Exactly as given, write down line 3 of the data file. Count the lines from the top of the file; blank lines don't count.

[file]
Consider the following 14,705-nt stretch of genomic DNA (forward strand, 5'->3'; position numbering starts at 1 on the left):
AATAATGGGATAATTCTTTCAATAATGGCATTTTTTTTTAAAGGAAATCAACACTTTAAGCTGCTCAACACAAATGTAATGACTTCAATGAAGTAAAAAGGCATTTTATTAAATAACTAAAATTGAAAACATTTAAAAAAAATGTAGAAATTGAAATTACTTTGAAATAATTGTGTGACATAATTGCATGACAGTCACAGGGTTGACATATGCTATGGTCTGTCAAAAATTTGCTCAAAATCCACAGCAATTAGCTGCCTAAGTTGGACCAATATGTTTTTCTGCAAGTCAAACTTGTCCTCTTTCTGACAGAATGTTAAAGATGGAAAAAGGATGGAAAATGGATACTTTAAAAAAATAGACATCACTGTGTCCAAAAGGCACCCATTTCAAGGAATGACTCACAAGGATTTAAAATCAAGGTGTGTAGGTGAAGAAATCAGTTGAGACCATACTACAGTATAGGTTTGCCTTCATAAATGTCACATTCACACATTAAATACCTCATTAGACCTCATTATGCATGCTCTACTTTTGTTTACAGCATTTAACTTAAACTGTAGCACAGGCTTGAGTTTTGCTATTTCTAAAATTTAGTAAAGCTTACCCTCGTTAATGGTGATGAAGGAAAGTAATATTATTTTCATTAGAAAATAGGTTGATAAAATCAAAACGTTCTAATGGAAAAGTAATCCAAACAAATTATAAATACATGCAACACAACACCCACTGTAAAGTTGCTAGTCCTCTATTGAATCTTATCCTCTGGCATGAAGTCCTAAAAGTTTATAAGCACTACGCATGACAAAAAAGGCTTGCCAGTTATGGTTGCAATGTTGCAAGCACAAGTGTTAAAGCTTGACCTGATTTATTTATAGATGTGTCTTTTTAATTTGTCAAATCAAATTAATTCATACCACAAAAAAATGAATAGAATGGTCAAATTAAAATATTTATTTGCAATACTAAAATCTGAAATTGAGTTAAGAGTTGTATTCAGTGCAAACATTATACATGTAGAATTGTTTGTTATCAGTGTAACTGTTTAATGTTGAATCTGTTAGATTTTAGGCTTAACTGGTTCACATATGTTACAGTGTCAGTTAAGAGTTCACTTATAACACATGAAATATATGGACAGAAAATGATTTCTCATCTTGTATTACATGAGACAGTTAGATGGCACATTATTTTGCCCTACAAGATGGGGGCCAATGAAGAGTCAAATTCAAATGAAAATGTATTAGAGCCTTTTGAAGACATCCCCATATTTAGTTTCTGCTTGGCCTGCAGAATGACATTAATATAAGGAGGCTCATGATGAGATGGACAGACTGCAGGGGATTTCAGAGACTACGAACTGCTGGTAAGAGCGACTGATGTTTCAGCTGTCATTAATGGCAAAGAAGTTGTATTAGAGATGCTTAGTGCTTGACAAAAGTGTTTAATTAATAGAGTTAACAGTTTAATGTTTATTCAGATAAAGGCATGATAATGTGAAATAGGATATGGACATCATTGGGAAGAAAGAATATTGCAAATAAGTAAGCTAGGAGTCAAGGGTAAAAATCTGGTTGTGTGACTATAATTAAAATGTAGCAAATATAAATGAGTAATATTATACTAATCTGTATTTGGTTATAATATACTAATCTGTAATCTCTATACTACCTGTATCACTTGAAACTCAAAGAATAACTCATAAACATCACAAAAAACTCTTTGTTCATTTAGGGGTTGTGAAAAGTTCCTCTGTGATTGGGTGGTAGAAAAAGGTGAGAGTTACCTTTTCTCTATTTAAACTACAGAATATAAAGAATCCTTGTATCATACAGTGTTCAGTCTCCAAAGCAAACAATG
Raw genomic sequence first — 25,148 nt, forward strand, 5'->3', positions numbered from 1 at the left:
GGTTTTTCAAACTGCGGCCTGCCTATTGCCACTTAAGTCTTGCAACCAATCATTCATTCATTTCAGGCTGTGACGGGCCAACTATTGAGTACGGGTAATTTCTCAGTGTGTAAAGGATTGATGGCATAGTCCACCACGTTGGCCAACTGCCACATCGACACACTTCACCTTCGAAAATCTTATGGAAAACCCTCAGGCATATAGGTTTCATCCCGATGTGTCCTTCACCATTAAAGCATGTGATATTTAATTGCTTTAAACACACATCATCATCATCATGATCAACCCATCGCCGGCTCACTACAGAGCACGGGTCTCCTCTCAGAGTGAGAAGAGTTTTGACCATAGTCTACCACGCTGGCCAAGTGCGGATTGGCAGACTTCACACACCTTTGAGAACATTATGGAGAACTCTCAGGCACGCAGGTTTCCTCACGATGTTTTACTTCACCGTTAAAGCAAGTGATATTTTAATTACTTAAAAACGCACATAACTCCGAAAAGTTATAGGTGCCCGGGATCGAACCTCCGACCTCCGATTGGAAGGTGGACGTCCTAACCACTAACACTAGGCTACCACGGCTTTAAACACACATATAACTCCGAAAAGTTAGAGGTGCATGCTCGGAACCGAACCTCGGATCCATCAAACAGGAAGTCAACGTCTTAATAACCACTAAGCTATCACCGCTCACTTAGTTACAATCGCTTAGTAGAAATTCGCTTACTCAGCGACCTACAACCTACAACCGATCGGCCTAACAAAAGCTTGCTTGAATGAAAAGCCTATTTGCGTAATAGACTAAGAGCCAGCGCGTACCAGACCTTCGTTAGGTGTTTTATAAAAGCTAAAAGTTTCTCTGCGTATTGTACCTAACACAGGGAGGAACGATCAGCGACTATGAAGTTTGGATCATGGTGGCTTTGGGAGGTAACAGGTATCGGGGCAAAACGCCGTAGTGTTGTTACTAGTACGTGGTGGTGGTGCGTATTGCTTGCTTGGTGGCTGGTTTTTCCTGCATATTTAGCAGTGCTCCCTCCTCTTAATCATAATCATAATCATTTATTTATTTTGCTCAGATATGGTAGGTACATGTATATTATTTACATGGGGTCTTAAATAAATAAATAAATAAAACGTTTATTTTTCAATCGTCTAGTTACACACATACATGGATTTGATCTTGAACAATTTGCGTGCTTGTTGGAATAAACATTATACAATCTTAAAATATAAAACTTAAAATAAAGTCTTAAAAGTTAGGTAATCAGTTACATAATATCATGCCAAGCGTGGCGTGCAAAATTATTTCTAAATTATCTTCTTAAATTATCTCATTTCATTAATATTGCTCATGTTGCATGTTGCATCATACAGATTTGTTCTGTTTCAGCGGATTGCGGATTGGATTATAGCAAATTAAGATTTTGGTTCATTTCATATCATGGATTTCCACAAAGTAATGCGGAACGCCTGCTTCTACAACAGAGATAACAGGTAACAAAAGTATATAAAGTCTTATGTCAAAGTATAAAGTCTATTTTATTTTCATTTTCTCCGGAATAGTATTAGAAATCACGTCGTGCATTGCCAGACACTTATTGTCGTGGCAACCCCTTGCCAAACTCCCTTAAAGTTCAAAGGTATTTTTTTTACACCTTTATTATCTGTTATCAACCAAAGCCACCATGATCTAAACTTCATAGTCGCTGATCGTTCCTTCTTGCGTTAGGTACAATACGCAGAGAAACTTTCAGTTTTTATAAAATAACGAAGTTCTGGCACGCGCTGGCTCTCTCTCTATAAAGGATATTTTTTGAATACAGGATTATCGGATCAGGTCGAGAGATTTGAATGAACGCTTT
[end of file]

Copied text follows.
Raw genomic sequence first — 25,148 nt, forward strand, 5'->3', positions numbered from 1 at the left: